JAPAN 2015 [SHORTS]: My First Airbnb Experience.

I booked my Japan's accommodation only 1-2 weeks before the trip. It's not easy to secure your accommodation during Spring, checked most of the hotels and they're either fully booked, capsule hotels or way too expensive. Also, because I had a shoestring budget, I resorted to Airbnb. Managed to book Tokyo and Osaka's in a breeze but had slight difficulty with Kyoto (fully booked even on Airbnb). Thankfully, something showed up at the very last minute.

Let's talk about Tokyo's accommodation first. I booked one in Arakawa, and it was a specialised guesthoust. I elaborated on it a little (with pictures) in my first blogpost (here).

On my last night in the guesthouse, I decided to take more pictures of the place.

The place had several flights of stairs and the owners stayed on the highest floor. You can't really tell from this photo but the steps were rather steep. Lugging huge luggage upstairs would be difficult, but most guests here are backpackers anyway.

 On every floor, there's this DIY "container" with multiple rooms inside. I'm guessing the owners cleared out the few extra floors they had, and constructed a "container" on each floor. Each container can house about 15 rooms I guess? Remember how small the rooms were?

More rooms to come maybe?

 Here's how the inside of the "container" looks like, in one of the hallway (there were about 2-3 hallways in each "container"). At the end of the hallway is a heater which is turned on at night. From here you can kind of see that the "rooms" are really really very close to each other, and there are no actual ceilings for the rooms.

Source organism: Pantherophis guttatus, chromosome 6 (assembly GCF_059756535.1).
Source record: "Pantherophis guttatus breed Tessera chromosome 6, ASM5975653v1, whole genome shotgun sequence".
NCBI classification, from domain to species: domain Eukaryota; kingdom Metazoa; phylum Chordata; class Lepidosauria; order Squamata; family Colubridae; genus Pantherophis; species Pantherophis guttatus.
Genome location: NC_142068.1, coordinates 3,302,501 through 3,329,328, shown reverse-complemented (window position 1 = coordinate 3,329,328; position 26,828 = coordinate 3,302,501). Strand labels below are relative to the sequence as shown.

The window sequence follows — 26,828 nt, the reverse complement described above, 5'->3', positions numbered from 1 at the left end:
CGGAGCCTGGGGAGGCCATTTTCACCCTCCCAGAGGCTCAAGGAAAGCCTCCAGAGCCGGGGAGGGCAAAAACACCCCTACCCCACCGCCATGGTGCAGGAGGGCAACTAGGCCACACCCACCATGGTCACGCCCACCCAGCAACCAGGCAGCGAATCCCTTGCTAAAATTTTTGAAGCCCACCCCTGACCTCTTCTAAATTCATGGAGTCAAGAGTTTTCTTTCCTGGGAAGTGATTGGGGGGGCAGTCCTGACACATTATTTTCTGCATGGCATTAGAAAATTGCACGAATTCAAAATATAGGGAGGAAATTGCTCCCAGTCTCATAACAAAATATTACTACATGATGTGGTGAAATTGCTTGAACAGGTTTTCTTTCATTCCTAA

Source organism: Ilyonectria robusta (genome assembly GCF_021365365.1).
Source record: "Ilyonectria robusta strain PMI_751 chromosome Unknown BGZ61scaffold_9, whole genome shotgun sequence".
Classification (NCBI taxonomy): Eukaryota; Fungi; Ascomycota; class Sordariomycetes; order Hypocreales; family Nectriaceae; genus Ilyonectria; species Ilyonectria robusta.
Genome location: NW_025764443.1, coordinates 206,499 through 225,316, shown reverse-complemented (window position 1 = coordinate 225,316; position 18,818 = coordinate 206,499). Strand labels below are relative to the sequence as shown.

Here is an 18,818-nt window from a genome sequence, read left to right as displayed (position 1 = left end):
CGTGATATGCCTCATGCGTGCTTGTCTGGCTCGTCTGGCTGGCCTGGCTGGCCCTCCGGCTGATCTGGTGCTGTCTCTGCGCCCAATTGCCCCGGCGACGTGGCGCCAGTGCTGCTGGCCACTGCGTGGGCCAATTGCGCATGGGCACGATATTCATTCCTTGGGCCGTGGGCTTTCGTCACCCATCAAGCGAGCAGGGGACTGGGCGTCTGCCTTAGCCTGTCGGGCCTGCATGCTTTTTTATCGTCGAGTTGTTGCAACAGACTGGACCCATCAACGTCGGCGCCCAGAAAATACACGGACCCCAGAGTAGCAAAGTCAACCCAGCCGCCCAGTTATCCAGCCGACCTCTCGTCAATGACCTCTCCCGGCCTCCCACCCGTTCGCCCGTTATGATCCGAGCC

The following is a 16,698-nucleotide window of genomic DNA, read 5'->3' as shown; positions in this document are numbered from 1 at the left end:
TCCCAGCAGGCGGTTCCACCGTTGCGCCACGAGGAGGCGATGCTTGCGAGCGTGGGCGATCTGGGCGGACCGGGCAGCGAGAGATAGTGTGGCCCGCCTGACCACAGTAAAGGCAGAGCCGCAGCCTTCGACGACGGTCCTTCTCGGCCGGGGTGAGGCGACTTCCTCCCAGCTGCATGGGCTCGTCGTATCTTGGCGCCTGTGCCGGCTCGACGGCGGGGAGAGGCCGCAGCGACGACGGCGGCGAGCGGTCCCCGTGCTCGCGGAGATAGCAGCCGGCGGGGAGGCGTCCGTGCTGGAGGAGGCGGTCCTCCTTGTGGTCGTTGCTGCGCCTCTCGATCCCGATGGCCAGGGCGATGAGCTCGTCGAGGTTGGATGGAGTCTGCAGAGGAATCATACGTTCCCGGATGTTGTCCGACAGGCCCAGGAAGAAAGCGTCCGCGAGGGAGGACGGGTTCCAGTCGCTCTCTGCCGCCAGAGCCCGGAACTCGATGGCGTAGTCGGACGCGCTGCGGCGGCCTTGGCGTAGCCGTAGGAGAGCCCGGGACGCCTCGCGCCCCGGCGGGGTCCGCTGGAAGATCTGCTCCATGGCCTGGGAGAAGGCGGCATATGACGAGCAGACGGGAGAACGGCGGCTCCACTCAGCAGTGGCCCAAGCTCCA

So yes, everyone hears everything. I know when someone is hungry at 1AM from the sound of chips packet being opened which then followed by crunch crunch crunch. I myself got hungry one night and decided to eat an onigiri I bought from the convenience store. Super self-conscious lor, how can this flimsy plastic wrap make so much noise?? Even my chewing sounded loud.

 The rooftop is where I find solace.The neighborhood is rather peaceful and you can the Skytree nicely lit up at night.

Verdict? 8/10.

I would come back again for a short stay. If it was a longer stay, I'd prefer somewhere more spacious. I've listed the plus point below. The not-so-plus point is the accessibility, the place is a walkable distance from a train station. But you will always have to take the train for several stations before arriving at a more popular ward (like Shibuya, Shinjuku etc.)

Here's the listing but they must have recently updated it with new photos and categories of room. The photos on the current listing does not show the category that I stayed in (economy room). If you'd like more privacy and comfort, they have single and deluxe rooms too! 

I would recommend it for the:
  • Friendliness of hosts (Tom and Kimi) - They really are the sweetest hosts you'll get. They are also very willing to assist with your travel plans if you ask.
  • Communal area - Hosting mostly backpackers, sometimes the guests just sit around and talk to each other about their experiences and plans. 
  • Affordability - The lower range rooms are really really cheap and the one I took was good enough for me. Though it may look a little messy and cramped in my photos, it's well maintained and clean.

Day 0.5 - Getting There. And Tsukiji.
Day 1 - Ueno Park. “Hana Yori Dango”.
Day 1 - Sensoji. And an Adventure at Night.
Day 2 - All Things Ghibli (Museum).
What to do when you lose your JR Pass.
[SHORTS]: My First Airbnb Experience.
Day 4 - Hello Kyoto! (Intro).
Day 4 - Eastern and Downtown Kyoto.
Day 5 - Ryoanji and Kinkakuji.
Day 5 - Arashiyama and HORSE SASHIMI?
Day 6 - Fushimi Inari-taisha and Nishiki Market.
Day 7 - Gotta Catch 'Em All in Osaka (Pokemon Center) and Mint Bureau's Nighttime Sakuras.
Day 8 - Osaka Aquarium Kaiyukan.
Day 9 - Universal Studios Japan.
Day 10 - Osaka Castle, Den Den Town, Dotonbori.
Day 11 - 10 Days Japan Itinerary (Tokyo, Kyoto and Osaka).


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